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    mean the others agree with them too. For example, in “Shooting an Elephant” by George Orwell, the speaker ponders whether he should kill the elephant to please the people. Whether he shoots it or not, not everyone would be pleased with his decision.In addition, the speaker of “Shooting an Elephant” is a sub-divisional police officer and a lot of people hate him, thus leading him wanting to please the people by shooting the elephant. Orwell persuades the readers that under imperialism both…

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    George Orwell is a very smart man and displays his intelligence in his short story “Shooting an Elephant,”. When George Orwell wrote “Shooting an Elephant,” he made one of the characters go through this exact situation in a brilliant manner. There are many very advanced strategies that Orwell displays in his short story. In George Orwell's short story “Shooting an Elephant,” he provides examples that uncover more in the story than what meets the eye and gives a bit more meaning than the average…

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    The descriptive detail of “Shooting an Elephant,” is so powerful that it persuades the reader, through its descriptions. A successful visual will transfer the perspectives and emotions of the narrator to its audience. The quote “But even then I was not thinking particularly of my own skin, only of the watchful yellow faces behind,” makes the reader feel a sense sympathy for the police officer (Orwell 624). The writer’s choice of wording, “yellow faces,” makes the reader self-consciously judge…

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    The True Power of Imperialism George Orwell’s “Shooting an Elephant” describes the experience of the English narrator, possibly Orwell himself, called upon to shoot an aggressive elephant while working as a police officer in Burma. Because the locals expect him to do the job, Orwell shoots the elephant against his better judgment due to the pressure to uphold the reputation of the British. “Shooting an Elephant” shows how imperialism can result in undesirable behavior and inflect harm on…

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    The ultimate goal of imperialism is control, however, control is not always positive. In George Orwell’s short story “Shooting an Elephant,” the effects of imperialism are explained. imperialism causes repercussions on the respect and morality of, not only the people of Burma, but also the people of the imperial power. Imperialism causes an anti-Europeans sentiment, which leads to resentment by the oppressed, and also causes the oppressors to be imprisoned by the system of imperialism, which…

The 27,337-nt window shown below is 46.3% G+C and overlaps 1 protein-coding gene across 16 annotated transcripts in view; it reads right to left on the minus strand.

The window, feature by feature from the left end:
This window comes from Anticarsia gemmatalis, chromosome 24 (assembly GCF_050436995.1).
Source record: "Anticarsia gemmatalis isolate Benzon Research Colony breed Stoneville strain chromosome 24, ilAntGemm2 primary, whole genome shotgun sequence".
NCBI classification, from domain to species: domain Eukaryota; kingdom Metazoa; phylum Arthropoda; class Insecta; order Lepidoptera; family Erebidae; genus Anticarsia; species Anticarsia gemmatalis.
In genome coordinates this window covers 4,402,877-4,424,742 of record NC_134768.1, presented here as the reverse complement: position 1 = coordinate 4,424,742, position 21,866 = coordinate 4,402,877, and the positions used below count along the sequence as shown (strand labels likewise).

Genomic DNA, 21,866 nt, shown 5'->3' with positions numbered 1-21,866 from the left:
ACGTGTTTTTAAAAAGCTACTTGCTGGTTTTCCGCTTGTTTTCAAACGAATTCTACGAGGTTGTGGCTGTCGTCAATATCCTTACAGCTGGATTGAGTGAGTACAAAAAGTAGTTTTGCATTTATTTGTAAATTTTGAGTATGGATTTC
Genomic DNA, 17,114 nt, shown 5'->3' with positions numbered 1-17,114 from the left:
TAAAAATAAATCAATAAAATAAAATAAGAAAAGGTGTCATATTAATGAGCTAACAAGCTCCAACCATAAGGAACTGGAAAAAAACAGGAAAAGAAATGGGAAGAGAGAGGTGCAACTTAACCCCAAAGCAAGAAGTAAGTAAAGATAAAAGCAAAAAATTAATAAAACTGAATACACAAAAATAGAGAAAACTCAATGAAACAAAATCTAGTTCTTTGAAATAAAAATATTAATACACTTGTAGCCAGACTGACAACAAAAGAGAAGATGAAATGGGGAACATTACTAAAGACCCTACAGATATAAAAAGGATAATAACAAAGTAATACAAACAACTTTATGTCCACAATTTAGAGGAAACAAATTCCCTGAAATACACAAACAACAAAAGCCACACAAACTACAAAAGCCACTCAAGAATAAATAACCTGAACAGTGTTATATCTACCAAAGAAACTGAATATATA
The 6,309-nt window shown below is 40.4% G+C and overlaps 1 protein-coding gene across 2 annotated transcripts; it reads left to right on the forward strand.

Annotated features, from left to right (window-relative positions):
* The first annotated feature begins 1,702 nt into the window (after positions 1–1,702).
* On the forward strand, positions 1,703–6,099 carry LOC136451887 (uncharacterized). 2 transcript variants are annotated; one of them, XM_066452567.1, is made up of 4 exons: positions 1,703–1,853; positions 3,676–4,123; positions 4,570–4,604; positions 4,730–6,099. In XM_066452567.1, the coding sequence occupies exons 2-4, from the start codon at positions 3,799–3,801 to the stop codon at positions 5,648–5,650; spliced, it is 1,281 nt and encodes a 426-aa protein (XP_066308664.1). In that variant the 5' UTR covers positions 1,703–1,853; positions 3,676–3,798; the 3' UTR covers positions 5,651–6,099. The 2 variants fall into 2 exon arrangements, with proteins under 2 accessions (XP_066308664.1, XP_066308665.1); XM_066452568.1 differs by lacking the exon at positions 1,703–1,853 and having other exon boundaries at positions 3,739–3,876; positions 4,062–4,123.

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    shooting an elephant, what happened in it has police officer and the story has In this powerful essay, George Orwell uses the symbol of when he was forced to shoot an elephant to describe the foolhardiness and inherent weakness of the colonial endeavour. He describes how the elephant did not need to be shot and how he really didn't want to shoot it. However, when he finally reaches the elephant, the crowd that is getting bigger with every moment pressurises him into shooting the elephant and he…

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    from both stories feel. First of all, the main difference in both these characters is that one of them gave in to the peer pressure and the other didn’t. In Shooting an Elephant, George gave in to the peer pressure as he felt that the easier way would be the better way to evade the problem. He decided to shoot and kill the elephant just like the Burmese wanted him to, even though his heart wasn’t in it. But in Divergent, Beatrice overcomes her peer pressure and followed her heart’s passion to…

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    the essay, “shooting an Elephant” George Orwell described an unsettling personal experience that occurred while he was employed as a British police officer in Burma. Even though Orwell was an authority figure with military supremacy, Orwell was still being ill-treated and made a mockery of by the Burmese. Orwell is soon involved in a predicament with dealing with a must elephant that killed a coolie. Now, Orwell is helplessly torn with the idea of shooting a harmless elephant that was in must or…

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    stories that have been studied are Shooting An Elephant and No Witchcraft for Sale. Both of these stories contain special accounts of the narrator’s experiences. Three messages from these two short stories are: Don’t let peer pressure make your decisions, know who your enemies are, and believe in yourself. One message that these two short stories have in common is don’t let peer pressure make your decisions. This is particularly evident in Shooting an Elephant. The narrator of this story shares…

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    Did you know that wild animals have attitudes? I thought it wasn’t true, but it honestly is and it can be seen in both The World’s First Superstar by Lauren Tarshis and in Say Goodbye To The Elephants by Adee Braun. These two articles are perfect examples of how attitudes have changed since Jumbo’s time and why they have changed. All animals have done a good job showing that they have attitudes, and that we need to respect them. They have changed since Jumbos time due to the evolution of…

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